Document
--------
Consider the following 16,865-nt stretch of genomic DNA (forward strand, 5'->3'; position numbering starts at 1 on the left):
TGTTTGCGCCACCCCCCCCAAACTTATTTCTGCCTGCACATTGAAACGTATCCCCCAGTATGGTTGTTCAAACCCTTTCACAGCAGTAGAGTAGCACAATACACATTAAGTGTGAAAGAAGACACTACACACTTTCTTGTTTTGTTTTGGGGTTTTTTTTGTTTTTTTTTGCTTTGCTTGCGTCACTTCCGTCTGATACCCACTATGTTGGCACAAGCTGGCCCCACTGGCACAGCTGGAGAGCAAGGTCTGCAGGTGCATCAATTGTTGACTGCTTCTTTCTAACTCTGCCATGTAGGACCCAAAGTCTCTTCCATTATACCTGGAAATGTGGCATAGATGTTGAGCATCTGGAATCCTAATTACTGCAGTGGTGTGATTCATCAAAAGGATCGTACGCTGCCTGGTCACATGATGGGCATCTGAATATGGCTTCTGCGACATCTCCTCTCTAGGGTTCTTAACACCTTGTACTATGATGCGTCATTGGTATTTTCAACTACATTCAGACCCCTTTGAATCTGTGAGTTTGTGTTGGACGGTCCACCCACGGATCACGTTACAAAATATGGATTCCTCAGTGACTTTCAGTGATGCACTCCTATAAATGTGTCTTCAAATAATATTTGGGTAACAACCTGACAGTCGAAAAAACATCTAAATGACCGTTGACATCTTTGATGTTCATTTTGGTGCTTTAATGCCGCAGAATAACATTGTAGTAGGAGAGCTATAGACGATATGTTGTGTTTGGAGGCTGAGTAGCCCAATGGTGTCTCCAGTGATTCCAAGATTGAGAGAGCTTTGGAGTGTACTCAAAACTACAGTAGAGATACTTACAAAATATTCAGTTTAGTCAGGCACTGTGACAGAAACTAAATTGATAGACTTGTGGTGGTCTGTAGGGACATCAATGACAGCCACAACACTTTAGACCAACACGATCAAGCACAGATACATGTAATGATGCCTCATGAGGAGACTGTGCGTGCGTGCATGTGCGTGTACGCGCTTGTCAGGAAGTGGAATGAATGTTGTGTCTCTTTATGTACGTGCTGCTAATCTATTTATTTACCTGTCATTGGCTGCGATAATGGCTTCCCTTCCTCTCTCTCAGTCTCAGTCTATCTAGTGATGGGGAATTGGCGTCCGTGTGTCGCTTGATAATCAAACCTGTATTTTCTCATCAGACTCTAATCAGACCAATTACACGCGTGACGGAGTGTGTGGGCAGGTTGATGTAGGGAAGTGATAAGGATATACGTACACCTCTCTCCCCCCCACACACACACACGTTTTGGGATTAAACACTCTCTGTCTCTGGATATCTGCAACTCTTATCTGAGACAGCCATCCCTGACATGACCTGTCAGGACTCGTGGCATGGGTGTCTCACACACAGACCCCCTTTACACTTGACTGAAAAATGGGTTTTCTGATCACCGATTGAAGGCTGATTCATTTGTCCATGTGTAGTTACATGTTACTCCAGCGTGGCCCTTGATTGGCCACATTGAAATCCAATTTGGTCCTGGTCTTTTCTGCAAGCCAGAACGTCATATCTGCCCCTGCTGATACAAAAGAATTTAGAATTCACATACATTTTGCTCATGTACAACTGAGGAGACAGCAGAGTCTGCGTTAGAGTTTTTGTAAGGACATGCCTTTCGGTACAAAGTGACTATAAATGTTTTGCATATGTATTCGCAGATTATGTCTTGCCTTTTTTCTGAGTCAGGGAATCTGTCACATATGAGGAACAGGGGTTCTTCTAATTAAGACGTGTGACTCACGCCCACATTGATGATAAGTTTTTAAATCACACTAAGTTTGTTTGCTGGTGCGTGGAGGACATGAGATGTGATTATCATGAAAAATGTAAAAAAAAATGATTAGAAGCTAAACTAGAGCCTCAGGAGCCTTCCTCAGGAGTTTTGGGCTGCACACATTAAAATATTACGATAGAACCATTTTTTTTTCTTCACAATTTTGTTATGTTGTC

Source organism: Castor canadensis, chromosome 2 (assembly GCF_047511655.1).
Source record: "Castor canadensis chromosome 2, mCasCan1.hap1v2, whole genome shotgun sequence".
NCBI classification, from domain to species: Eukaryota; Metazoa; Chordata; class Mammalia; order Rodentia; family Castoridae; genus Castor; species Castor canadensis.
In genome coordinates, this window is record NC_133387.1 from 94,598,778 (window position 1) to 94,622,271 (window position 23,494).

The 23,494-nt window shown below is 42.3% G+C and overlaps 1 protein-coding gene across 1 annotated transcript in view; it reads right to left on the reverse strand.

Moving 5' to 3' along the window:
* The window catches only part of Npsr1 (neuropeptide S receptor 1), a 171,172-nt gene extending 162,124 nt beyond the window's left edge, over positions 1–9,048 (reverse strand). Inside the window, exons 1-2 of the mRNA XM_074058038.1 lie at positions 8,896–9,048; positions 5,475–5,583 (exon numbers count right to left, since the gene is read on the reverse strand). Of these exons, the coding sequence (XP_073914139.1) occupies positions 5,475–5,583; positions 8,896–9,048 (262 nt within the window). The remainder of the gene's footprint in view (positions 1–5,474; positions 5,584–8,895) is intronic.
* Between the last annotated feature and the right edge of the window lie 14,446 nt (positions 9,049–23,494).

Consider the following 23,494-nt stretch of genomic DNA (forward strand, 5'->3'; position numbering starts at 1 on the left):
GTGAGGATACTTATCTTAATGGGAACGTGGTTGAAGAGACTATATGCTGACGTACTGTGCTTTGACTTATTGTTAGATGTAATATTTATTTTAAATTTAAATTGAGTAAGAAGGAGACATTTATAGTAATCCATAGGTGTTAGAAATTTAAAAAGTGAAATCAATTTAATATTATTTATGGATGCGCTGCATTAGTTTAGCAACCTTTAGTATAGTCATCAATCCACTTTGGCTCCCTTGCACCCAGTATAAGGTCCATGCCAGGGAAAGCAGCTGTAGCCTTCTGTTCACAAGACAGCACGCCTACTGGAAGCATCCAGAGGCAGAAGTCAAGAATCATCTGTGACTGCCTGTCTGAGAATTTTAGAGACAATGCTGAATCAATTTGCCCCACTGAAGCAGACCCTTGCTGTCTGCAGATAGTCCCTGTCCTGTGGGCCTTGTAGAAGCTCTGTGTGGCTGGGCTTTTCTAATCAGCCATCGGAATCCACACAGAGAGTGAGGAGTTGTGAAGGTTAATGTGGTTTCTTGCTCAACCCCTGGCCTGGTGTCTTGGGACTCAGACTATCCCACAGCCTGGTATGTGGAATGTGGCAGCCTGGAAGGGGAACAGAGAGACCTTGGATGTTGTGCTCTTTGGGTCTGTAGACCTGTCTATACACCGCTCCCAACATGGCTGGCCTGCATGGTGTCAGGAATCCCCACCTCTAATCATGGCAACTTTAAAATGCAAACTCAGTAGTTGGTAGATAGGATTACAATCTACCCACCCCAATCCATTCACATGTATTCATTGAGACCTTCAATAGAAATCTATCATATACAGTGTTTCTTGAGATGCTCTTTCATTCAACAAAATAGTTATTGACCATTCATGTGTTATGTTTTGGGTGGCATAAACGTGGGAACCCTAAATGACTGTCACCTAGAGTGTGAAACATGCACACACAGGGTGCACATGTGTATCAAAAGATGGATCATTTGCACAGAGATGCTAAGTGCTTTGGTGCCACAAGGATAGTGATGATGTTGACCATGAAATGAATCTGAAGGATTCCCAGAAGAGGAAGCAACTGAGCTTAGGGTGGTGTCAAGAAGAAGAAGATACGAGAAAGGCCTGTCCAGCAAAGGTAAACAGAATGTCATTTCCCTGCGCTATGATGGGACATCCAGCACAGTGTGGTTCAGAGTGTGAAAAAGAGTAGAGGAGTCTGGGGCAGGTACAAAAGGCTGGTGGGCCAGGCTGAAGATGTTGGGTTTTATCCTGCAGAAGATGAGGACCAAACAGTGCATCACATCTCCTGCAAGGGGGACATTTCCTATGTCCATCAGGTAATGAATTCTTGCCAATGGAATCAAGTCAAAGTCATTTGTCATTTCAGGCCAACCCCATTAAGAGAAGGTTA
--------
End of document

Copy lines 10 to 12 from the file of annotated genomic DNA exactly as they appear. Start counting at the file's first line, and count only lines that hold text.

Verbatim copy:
* Between the last annotated feature and the right edge of the window lie 14,446 nt (positions 9,049–23,494).

Consider the following 23,494-nt stretch of genomic DNA (forward strand, 5'->3'; position numbering starts at 1 on the left):
GTGAGGATACTTATCTTAATGGGAACGTGGTTGAAGAGACTATATGCTGACGTACTGTGCTTTGACTTATTGTTAGATGTAATATTTATTTTAAATTTAAATTGAGTAAGAAGGAGACATTTATAGTAATCCATAGGTGTTAGAAATTTAAAAAGTGAAATCAATTTAATATTATTTATGGATGCGCTGCATTAGTTTAGCAACCTTTAGTATAGTCATCAATCCACTTTGGCTCCCTTGCACCCAGTATAAGGTCCATGCCAGGGAAAGCAGCTGTAGCCTTCTGTTCACAAGACAGCACGCCTACTGGAAGCATCCAGAGGCAGAAGTCAAGAATCATCTGTGACTGCCTGTCTGAGAATTTTAGAGACAATGCTGAATCAATTTGCCCCACTGAAGCAGACCCTTGCTGTCTGCAGATAGTCCCTGTCCTGTGGGCCTTGTAGAAGCTCTGTGTGGCTGGGCTTTTCTAATCAGCCATCGGAATCCACACAGAGAGTGAGGAGTTGTGAAGGTTAATGTGGTTTCTTGCTCAACCCCTGGCCTGGTGTCTTGGGACTCAGACTATCCCACAGCCTGGTATGTGGAATGTGGCAGCCTGGAAGGGGAACAGAGAGACCTTGGATGTTGTGCTCTTTGGGTCTGTAGACCTGTCTATACACCGCTCCCAACATGGCTGGCCTGCATGGTGTCAGGAATCCCCACCTCTAATCATGGCAACTTTAAAATGCAAACTCAGTAGTTGGTAGATAGGATTACAATCTACCCACCCCAATCCATTCACATGTATTCATTGAGACCTTCAATAGAAATCTATCATATACAGTGTTTCTTGAGATGCTCTTTCATTCAACAAAATAGTTATTGACCATTCATGTGTTATGTTTTGGGTGGCATAAACGTGGGAACCCTAAATGACTGTCACCTAGAGTGTGAAACATGCACACACAGGGTGCACATGTGTATCAAAAGATGGATCATTTGCACAGAGATGCTAAGTGCTTTGGTGCCACAAGGATAGTGATGATGTTGACCATGAAATGAATCTGAAGGATTCCCAGAAGAGGAAGCAACTGAGCTTAGGGTGGTGTCAAGAAGAAGAAGATACGAGAAAGGCCTGTCCAGCAAAGGTAAACAGAATGTCATTTCCCTGCGCTATGATGGGACATCCAGCACAGTGTGGTTCAGAGTGTGAAAAAGAGTAGAGGAGTCTGGGGCAGGTACAAAAGGCTGGTGGGCCAGGCTGAAGATGTTGGGTTTTATCCTGCAGAAGATGAGGACCAAACAGTGCATCACATCTCCTGCAAGGGGGACATTTCCTATGTCCATCAGGTAATGAATTCTTGCCAATGGAATCAAGTCAAAGTCATTTGTCATTTCAGGCCAACCCCATTAAGAGAAGGTTA